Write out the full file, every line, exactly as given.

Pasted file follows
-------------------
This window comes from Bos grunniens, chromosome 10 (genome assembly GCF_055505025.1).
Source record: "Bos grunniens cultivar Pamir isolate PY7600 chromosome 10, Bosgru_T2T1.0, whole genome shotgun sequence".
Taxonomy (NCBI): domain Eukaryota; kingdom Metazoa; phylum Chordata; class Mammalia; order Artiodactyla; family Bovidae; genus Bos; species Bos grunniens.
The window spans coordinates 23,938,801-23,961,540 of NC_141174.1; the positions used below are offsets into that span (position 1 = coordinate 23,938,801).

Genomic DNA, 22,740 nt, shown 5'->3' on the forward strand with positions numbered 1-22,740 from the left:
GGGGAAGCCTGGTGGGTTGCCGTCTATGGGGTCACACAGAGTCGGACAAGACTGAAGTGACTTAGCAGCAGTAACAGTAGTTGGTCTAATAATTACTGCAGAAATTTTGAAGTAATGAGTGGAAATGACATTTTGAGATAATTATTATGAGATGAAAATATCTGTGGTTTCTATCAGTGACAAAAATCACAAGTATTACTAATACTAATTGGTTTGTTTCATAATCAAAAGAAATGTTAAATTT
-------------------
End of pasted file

This window comes from Bos grunniens, chromosome 10 (genome assembly GCF_055505025.1).
Source record: "Bos grunniens cultivar Pamir isolate PY7600 chromosome 10, Bosgru_T2T1.0, whole genome shotgun sequence".
Taxonomy (NCBI): domain Eukaryota; kingdom Metazoa; phylum Chordata; class Mammalia; order Artiodactyla; family Bovidae; genus Bos; species Bos grunniens.
The window spans coordinates 23,938,801-23,961,540 of NC_141174.1; the positions used below are offsets into that span (position 1 = coordinate 23,938,801).

Genomic DNA, 22,740 nt, shown 5'->3' on the forward strand with positions numbered 1-22,740 from the left:
GGGGAAGCCTGGTGGGTTGCCGTCTATGGGGTCACACAGAGTCGGACAAGACTGAAGTGACTTAGCAGCAGTAACAGTAGTTGGTCTAATAATTACTGCAGAAATTTTGAAGTAATGAGTGGAAATGACATTTTGAGATAATTATTATGAGATGAAAATATCTGTGGTTTCTATCAGTGACAAAAATCACAAGTATTACTAATACTAATTGGTTTGTTTCATAATCAAAAGAAATGTTAAATTT